12.2.3. Performing a "Left Lookup"
On their own, MATCH( ) and INDEX( ) are just curiosities. But when you combine them, you have the ability to overcome many of the limitations inherent in VLOOKUP( ) and HLOOKUP( ).
Consider the worksheet in Figure 12-3. Here, Excel performs the lookup using column B (the product name ), and the formula retrieves information from column A (the product ID). This example's a left lookup , something that isn't possible using the VLOOKUP( ) function.
To solve this problem, you first use MATCH( ) to find the position of the product name you're looking for:
=MATCH(B2, B8:B74, 0)
This formula gives you a value of 8 because the searched for value (Tofu) is located in the eighth row of the cell range you're searching. Next, you can use the value from the MATCH( ) function to retrieve the cell content by employing the INDEX( ) function. The trick is that the INDEX( ) function uses a range that covers all the rows and columns in the table of data:
=INDEX(A8:F74, match_result, 1)
Here's how you'd combine these functions into a single formula:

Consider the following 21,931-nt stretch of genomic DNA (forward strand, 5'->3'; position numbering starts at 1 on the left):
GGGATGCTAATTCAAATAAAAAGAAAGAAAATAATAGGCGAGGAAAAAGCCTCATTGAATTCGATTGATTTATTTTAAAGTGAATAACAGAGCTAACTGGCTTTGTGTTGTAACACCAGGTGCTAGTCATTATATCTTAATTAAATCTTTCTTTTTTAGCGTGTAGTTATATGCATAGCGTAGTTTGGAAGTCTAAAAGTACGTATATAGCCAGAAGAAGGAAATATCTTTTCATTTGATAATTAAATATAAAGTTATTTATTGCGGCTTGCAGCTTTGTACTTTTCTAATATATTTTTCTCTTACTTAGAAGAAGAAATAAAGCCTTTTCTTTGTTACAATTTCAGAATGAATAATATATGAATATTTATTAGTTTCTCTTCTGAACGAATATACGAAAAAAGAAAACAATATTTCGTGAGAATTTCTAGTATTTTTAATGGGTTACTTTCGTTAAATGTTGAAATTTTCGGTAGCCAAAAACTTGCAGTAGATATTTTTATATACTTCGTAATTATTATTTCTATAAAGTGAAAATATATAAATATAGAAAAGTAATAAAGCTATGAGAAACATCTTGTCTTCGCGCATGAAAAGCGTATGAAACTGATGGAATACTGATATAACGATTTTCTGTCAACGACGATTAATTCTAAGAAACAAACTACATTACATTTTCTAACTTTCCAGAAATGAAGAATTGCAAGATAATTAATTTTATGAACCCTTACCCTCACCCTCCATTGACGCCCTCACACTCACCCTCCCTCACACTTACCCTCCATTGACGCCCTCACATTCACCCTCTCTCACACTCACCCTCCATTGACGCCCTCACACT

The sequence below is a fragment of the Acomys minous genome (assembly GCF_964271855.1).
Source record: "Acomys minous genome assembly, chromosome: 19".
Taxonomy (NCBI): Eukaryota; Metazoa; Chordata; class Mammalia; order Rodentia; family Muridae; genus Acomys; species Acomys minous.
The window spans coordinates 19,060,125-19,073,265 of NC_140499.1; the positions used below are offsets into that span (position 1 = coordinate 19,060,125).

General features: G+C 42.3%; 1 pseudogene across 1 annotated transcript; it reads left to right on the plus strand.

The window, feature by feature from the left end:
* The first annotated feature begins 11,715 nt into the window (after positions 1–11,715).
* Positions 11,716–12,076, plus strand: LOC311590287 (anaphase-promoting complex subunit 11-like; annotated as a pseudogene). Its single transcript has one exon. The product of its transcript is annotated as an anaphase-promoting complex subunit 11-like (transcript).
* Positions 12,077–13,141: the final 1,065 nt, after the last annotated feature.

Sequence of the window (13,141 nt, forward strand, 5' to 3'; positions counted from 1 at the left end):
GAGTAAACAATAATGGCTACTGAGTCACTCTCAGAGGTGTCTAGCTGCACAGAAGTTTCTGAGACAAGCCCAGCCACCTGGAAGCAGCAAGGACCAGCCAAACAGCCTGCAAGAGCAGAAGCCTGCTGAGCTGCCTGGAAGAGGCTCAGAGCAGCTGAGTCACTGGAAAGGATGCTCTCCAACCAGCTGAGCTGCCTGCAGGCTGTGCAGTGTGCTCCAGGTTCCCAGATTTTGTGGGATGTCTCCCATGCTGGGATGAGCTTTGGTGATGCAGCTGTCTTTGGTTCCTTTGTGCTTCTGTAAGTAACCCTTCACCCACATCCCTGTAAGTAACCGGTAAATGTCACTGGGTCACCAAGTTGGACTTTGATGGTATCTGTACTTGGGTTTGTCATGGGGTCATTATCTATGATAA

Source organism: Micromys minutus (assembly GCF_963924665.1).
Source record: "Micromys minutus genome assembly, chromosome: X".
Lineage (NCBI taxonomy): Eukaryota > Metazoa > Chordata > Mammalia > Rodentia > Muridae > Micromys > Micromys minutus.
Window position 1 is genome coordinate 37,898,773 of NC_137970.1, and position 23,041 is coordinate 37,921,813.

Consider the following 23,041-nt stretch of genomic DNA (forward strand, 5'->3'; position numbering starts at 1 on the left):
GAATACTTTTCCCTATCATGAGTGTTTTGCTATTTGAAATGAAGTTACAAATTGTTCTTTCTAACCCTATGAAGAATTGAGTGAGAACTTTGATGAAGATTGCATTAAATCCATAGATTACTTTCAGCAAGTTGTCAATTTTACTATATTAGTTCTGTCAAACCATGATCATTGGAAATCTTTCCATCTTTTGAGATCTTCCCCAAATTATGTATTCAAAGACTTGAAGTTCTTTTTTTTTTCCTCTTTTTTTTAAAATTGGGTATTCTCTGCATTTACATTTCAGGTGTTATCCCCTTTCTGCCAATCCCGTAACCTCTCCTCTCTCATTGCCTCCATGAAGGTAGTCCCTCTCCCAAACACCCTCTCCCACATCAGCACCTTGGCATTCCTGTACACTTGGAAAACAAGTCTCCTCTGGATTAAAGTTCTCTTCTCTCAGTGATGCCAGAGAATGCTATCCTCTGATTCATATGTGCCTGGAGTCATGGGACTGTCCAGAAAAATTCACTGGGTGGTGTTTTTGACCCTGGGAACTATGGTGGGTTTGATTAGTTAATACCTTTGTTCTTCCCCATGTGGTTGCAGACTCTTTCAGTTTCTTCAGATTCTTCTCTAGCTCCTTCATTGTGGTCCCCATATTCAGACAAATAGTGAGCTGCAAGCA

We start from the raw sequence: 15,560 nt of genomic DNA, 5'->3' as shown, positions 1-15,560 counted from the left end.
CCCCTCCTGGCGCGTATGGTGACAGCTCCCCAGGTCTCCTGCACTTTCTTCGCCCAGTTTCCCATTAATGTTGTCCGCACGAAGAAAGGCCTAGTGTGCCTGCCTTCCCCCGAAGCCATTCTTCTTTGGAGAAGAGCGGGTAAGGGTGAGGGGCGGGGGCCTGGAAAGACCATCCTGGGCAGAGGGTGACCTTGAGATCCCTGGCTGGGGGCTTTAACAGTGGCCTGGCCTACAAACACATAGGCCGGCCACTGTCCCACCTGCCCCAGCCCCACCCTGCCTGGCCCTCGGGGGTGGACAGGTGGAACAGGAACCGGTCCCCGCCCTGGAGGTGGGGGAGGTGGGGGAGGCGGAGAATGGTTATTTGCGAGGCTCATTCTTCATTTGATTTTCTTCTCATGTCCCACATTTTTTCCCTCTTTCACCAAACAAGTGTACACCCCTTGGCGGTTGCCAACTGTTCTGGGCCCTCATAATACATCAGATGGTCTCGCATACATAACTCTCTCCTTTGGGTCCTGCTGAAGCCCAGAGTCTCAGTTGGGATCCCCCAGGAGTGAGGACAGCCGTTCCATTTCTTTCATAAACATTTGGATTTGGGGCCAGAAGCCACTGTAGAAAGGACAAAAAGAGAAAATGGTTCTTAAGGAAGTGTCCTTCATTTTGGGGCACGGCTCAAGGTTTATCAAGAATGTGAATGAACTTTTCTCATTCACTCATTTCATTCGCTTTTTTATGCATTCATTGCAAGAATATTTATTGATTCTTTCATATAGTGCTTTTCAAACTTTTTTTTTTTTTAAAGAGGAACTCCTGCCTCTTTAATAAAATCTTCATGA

=INDEX(A8:F74, MATCH(B2,B8:B74,0), 1)
Tip: Remember, the INDEX( ) function lets you perform a lookup in a column or a row.
12.2.4. Performing a Double Lookup
Another shortcoming with the VLOOKUP( ) and HLOOKUP( ) functions is that you can't use them simultaneously . These functions don't help if you want to write a formula that finds a cell at the intersection of a specific column and row heading. Imagine you want to write a formula to find the number of sales recorded in January 2004 at the London location, in the spreadsheet shown in Figure 12-4. You can solve this problem with the INDEX( ) function, which is much more flexible than either the VLOOKUP( ) or the HLOOKUP( ) function.